Future Tense

The U.S. Military Shouldn’t Use Commercial Drones

For now, at least.

DJI Mavic Pro Drone
A Marine flies a DJI Mavic Pro Drone while deployed in the Middle East on May 25. 

Cpl. Shellie Hall/U.S. Marine Corps

I’d heard the rumors for a long time, but a leaked memo to a drone news website confirmed it: The U.S. Army has been using DJI Phantom drones, identical to those found under Christmas trees and in hobbyists’ garages. The U.S. Army memo directed all units to stop using the Chinese-made Phantoms until they received “follow on direction,” citing cybersecurity concerns.

Grounding the Phantoms is the right choice. But the U.S. military didn’t go far enough: It should hit the pause button on using all commercial drones, and not only because of security concerns.

The military is using commercially available drones because similar military-developed drones often lack their maneuverability, low cost, and ease of use—the same qualities that appeal to hobbyist dads and amateur mapmakers. The original memo noted that the Army’s Aviation Engineering Directorate has already “issued over 300 separate Airworthiness Releases for DJI products in support of multiple organizations with a variety of mission sets.” In a comment to Defense One, former Army intelligence soldier Brett Velicovich said that U.S. special operators in Syria were “using DJI products.”

The military remains relatively circumspect about how it has used commercial drones—I’ve been in touch with military spokespeople but haven’t been given any specifics. We do have some hints, though. DVIDs Hub, a media resource run by the U.S. military, has a number of photographs that show DJI projects: One photo shows a Marine explosive ordnance disposal technician flying a DJI Mavic drone during an unspecified training “while forward-deployed in the Middle East.” Per the photo caption, the drone “was a proof of concept in order to determine its applicability for operational use.” Most of the DVIDs photos show drones being used away from the battlefield, including in small unit decision-making training at Camp Lejeune in North Carolina, the Dragoon Ride joint exercise between the U.S. and NATO in Germany, and during reconnaissance experiments at Camp Pendleton in California. The FedBizOpps website, which posts federal government procurement opportunities, lists a number of notices from the military that include commercial drones. There’s a call from the Department of the Army for a “heavy duty police drone” from RMUS (a small company that modifies DJI products), an Army call for two DJI Matrice 600 Pro drones to be delivered to the U.S. Army Research Laboratory, and a call for commercial drones from three different manufacturers for the U.S. Army Mission and Installation Contracting Command.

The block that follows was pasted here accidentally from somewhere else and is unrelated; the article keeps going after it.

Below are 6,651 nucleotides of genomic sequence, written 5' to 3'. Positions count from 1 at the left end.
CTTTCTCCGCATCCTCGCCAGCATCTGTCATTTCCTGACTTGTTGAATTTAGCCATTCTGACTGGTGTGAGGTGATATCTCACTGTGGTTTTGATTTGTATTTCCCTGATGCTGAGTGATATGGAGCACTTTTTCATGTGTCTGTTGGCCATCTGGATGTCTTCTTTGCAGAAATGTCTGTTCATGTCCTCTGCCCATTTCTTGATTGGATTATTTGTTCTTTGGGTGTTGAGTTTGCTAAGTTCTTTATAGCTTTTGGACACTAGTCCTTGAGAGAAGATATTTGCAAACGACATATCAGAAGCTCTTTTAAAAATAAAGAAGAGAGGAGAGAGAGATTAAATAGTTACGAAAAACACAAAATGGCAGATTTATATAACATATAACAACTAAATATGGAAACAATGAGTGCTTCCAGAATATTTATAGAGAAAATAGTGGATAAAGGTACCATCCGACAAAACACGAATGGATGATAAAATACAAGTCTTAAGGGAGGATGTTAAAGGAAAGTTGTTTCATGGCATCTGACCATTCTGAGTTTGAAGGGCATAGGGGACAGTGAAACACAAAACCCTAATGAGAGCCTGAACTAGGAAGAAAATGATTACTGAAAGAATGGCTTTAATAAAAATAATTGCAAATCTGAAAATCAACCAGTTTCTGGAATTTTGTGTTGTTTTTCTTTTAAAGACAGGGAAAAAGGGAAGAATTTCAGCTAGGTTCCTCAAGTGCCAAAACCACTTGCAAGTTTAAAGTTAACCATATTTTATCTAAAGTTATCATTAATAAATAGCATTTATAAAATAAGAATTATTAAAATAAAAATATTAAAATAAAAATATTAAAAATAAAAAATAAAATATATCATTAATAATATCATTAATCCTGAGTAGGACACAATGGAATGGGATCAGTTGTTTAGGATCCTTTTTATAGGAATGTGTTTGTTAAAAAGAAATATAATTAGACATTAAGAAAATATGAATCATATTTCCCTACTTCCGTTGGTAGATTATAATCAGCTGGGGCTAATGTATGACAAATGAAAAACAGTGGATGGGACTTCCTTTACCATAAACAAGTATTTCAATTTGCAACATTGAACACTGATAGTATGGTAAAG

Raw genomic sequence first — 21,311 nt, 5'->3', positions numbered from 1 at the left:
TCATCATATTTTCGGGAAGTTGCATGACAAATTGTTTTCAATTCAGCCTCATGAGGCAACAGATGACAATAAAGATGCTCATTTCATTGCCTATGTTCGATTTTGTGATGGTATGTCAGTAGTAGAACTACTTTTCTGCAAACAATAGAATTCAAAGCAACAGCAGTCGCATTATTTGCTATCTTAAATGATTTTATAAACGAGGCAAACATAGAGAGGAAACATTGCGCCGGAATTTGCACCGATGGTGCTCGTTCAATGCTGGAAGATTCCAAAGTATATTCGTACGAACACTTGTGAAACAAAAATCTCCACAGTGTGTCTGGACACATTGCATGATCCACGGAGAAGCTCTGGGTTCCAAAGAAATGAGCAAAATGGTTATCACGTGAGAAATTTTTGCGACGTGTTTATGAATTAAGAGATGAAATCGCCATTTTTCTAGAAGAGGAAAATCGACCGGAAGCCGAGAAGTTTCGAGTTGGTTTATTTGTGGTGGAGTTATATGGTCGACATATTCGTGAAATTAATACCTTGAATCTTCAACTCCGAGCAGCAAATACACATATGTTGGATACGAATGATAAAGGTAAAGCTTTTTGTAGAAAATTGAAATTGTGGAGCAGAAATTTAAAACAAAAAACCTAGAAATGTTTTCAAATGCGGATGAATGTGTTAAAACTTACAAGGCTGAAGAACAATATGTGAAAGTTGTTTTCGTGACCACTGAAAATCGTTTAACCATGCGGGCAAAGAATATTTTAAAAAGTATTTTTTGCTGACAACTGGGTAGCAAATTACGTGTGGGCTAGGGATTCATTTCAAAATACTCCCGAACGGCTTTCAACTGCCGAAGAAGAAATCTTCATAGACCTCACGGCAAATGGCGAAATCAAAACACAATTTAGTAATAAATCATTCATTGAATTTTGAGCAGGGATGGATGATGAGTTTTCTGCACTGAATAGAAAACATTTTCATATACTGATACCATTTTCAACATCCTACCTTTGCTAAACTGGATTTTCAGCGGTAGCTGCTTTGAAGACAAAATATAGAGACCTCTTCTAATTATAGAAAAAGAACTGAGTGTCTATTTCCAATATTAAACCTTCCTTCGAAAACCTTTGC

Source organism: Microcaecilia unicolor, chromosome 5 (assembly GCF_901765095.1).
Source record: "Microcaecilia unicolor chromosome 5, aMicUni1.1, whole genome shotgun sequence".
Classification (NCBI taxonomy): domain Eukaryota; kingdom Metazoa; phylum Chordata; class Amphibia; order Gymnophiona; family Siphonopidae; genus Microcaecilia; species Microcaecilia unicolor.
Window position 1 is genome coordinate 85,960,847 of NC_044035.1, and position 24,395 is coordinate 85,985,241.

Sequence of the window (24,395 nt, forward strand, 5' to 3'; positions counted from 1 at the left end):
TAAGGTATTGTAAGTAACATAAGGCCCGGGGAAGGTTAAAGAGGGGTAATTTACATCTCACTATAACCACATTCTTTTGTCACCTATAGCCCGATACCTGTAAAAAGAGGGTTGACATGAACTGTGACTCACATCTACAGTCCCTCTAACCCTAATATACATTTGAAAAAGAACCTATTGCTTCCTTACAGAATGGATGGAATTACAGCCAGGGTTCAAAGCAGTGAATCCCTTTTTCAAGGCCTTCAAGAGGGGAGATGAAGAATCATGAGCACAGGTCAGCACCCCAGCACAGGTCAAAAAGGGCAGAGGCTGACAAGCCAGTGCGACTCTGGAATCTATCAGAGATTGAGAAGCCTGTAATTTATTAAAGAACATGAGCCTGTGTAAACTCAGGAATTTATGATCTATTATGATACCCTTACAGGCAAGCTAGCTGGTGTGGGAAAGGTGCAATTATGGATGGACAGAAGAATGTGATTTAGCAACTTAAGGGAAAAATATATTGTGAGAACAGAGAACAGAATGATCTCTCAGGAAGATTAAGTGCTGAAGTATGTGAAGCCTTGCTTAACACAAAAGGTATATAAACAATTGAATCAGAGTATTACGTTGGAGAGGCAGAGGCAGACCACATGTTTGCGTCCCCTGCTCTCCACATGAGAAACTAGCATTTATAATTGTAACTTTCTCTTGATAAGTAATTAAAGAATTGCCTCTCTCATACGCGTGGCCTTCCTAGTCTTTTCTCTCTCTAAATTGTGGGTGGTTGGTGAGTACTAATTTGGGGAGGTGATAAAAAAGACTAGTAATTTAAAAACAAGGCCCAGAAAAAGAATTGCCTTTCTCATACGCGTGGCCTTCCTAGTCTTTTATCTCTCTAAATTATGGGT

The U.S. military isn’t alone, either. The Israeli Defense Forces recently announced the purchase of DJI Mavic drones for the majority of its combat companies, while armed groups like ISIS and rebels in the Ukraine have been using commercial drones (very much against their manufacturers’ wishes) for a while now.

But consumer drones aren’t designed for use in conflict zones. The engineers who put them together aren’t primarily worried about protecting them against hijacking attempts or efforts to grab the data they collect: They’re selling to a consumer market that usually has less stringent cybersecurity needs than the military does. A number of studies have identified concerning cybersecurity vulnerabilities in popular commercial drone models. In January, researchers from the Federal Trade Commission found they were able to hack into three different inexpensive commercial drones from Parrot, DBPower, and Cheerson. In 2016, MIT students conducted a security analysis of the DJI Phantom 3 Standard and found that the drone was vulnerable to a number of malicious attacks, while researchers from Johns Hopkins University were able to use an exploit to wirelessly hack and crash a popular hobby drone. (The exact model was not identified.)

While the National Oceanic and Atmospheric Administration recently ran a study finding that the DJI S1000 heavy-lift drone presented “no threat for data leakage,” one of the study authors told the Verge that similar tests on his DJI Phantom 3 Professional—a different model—found that the drone appeared to be sending encrypted data “back to DJI and servers whose location he could not determine.” Naturally, the U.S. military needs to be sure its data doesn’t fall into the wrong hands, so data leakage is very worrisome indeed.

It’s good that the U.S. military is taking cybersecurity worries about commercial drones seriously, as the memo shows. But cybersecurity isn’t the only, or perhaps even the biggest, problem here. By using off-the-shelf devices, the military also risks their drones being confused with those used by other organizations and individuals and could potentially cause further damage to the already dubious public image of civilian drones operated for peaceful purposes.

Let’s start with the risk of mistaken drone identity, which I’m particularly worried about as a humanitarian researcher. Journalists, humanitarians, armed groups that aren’t affiliated with a single state, and civilian bystanders all also use commercial drones like the DJI Phantom. What happens if people on the ground can’t tell these drones apart, especially in chaotic disaster and conflict situations? The potential for chaos is huge. The military might assume a drone operated by a journalist is actually operated by ISIS. This could cause the military to launch an accidental defensive attack on the drone and potentially on civilians operating the drone—a situation that’s just become more likely, as the Pentagon has announced that military bases are authorized shoot down drones.